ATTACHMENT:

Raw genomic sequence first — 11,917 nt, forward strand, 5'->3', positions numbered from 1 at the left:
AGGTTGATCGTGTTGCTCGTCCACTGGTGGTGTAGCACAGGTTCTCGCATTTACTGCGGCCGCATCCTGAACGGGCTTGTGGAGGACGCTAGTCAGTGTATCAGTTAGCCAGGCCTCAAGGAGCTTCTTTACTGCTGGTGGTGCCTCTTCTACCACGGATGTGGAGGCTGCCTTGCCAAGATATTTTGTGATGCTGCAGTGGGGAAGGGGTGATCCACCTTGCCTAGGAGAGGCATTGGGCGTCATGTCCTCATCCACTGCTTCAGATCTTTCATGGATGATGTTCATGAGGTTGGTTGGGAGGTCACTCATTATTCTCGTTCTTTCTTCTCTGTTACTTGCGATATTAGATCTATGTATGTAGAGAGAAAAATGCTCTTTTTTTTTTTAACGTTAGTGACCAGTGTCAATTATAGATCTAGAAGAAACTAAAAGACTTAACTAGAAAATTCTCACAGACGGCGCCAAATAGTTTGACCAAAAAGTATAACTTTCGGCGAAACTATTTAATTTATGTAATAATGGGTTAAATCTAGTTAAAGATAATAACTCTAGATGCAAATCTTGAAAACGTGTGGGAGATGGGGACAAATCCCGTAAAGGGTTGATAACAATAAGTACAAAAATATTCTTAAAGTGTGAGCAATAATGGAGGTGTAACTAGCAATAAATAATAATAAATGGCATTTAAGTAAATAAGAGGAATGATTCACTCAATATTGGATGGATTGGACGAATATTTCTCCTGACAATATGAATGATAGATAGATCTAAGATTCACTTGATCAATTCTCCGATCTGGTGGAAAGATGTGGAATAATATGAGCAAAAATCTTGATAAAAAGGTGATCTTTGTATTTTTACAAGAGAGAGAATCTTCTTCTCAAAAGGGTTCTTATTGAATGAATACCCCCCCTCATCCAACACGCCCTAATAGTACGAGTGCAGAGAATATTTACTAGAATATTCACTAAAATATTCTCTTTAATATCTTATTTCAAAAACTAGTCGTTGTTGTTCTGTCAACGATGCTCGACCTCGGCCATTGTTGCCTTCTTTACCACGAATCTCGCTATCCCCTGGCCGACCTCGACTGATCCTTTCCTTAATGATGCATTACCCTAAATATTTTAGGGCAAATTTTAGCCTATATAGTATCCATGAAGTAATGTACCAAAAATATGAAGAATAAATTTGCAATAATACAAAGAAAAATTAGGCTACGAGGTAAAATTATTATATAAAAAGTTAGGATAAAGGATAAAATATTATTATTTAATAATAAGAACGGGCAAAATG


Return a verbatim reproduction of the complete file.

Raw genomic sequence first — 11,917 nt, forward strand, 5'->3', positions numbered from 1 at the left:
AGGTTGATCGTGTTGCTCGTCCACTGGTGGTGTAGCACAGGTTCTCGCATTTACTGCGGCCGCATCCTGAACGGGCTTGTGGAGGACGCTAGTCAGTGTATCAGTTAGCCAGGCCTCAAGGAGCTTCTTTACTGCTGGTGGTGCCTCTTCTACCACGGATGTGGAGGCTGCCTTGCCAAGATATTTTGTGATGCTGCAGTGGGGAAGGGGTGATCCACCTTGCCTAGGAGAGGCATTGGGCGTCATGTCCTCATCCACTGCTTCAGATCTTTCATGGATGATGTTCATGAGGTTGGTTGGGAGGTCACTCATTATTCTCGTTCTTTCTTCTCTGTTACTTGCGATATTAGATCTATGTATGTAGAGAGAAAAATGCTCTTTTTTTTTTTAACGTTAGTGACCAGTGTCAATTATAGATCTAGAAGAAACTAAAAGACTTAACTAGAAAATTCTCACAGACGGCGCCAAATAGTTTGACCAAAAAGTATAACTTTCGGCGAAACTATTTAATTTATGTAATAATGGGTTAAATCTAGTTAAAGATAATAACTCTAGATGCAAATCTTGAAAACGTGTGGGAGATGGGGACAAATCCCGTAAAGGGTTGATAACAATAAGTACAAAAATATTCTTAAAGTGTGAGCAATAATGGAGGTGTAACTAGCAATAAATAATAATAAATGGCATTTAAGTAAATAAGAGGAATGATTCACTCAATATTGGATGGATTGGACGAATATTTCTCCTGACAATATGAATGATAGATAGATCTAAGATTCACTTGATCAATTCTCCGATCTGGTGGAAAGATGTGGAATAATATGAGCAAAAATCTTGATAAAAAGGTGATCTTTGTATTTTTACAAGAGAGAGAATCTTCTTCTCAAAAGGGTTCTTATTGAATGAATACCCCCCCTCATCCAACACGCCCTAATAGTACGAGTGCAGAGAATATTTACTAGAATATTCACTAAAATATTCTCTTTAATATCTTATTTCAAAAACTAGTCGTTGTTGTTCTGTCAACGATGCTCGACCTCGGCCATTGTTGCCTTCTTTACCACGAATCTCGCTATCCCCTGGCCGACCTCGACTGATCCTTTCCTTAATGATGCATTACCCTAAATATTTTAGGGCAAATTTTAGCCTATATAGTATCCATGAAGTAATGTACCAAAAATATGAAGAATAAATTTGCAATAATACAAAGAAAAATTAGGCTACGAGGTAAAATTATTATATAAAAAGTTAGGATAAAGGATAAAATATTATTATTTAATAATAAGAACGGGCAAAATG